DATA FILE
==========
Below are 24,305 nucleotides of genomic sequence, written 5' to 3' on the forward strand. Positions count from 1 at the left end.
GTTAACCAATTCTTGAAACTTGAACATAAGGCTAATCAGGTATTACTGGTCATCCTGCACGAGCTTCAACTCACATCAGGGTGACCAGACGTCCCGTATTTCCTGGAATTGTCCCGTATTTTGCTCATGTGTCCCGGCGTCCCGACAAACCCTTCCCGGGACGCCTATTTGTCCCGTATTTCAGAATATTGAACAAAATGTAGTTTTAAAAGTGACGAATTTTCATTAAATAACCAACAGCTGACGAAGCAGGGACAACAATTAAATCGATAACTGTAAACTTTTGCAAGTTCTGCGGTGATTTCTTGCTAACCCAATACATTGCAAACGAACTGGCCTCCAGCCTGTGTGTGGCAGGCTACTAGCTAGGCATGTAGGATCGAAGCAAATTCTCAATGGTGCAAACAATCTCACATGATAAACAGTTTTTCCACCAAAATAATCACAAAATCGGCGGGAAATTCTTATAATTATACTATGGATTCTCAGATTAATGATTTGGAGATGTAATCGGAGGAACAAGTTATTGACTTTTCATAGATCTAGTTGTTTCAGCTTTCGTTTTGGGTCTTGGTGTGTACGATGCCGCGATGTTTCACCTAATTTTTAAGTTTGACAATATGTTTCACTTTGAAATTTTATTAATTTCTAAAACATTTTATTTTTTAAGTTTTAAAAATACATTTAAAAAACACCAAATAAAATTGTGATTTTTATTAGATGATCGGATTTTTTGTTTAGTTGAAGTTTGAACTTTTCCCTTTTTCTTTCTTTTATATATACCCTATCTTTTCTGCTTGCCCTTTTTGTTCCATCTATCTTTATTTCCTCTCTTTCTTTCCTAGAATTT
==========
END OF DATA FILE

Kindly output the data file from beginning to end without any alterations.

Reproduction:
Below are 24,305 nucleotides of genomic sequence, written 5' to 3' on the forward strand. Positions count from 1 at the left end.
GTTAACCAATTCTTGAAACTTGAACATAAGGCTAATCAGGTATTACTGGTCATCCTGCACGAGCTTCAACTCACATCAGGGTGACCAGACGTCCCGTATTTCCTGGAATTGTCCCGTATTTTGCTCATGTGTCCCGGCGTCCCGACAAACCCTTCCCGGGACGCCTATTTGTCCCGTATTTCAGAATATTGAACAAAATGTAGTTTTAAAAGTGACGAATTTTCATTAAATAACCAACAGCTGACGAAGCAGGGACAACAATTAAATCGATAACTGTAAACTTTTGCAAGTTCTGCGGTGATTTCTTGCTAACCCAATACATTGCAAACGAACTGGCCTCCAGCCTGTGTGTGGCAGGCTACTAGCTAGGCATGTAGGATCGAAGCAAATTCTCAATGGTGCAAACAATCTCACATGATAAACAGTTTTTCCACCAAAATAATCACAAAATCGGCGGGAAATTCTTATAATTATACTATGGATTCTCAGATTAATGATTTGGAGATGTAATCGGAGGAACAAGTTATTGACTTTTCATAGATCTAGTTGTTTCAGCTTTCGTTTTGGGTCTTGGTGTGTACGATGCCGCGATGTTTCACCTAATTTTTAAGTTTGACAATATGTTTCACTTTGAAATTTTATTAATTTCTAAAACATTTTATTTTTTAAGTTTTAAAAATACATTTAAAAAACACCAAATAAAATTGTGATTTTTATTAGATGATCGGATTTTTTGTTTAGTTGAAGTTTGAACTTTTCCCTTTTTCTTTCTTTTATATATACCCTATCTTTTCTGCTTGCCCTTTTTGTTCCATCTATCTTTATTTCCTCTCTTTCTTTCCTAGAATTT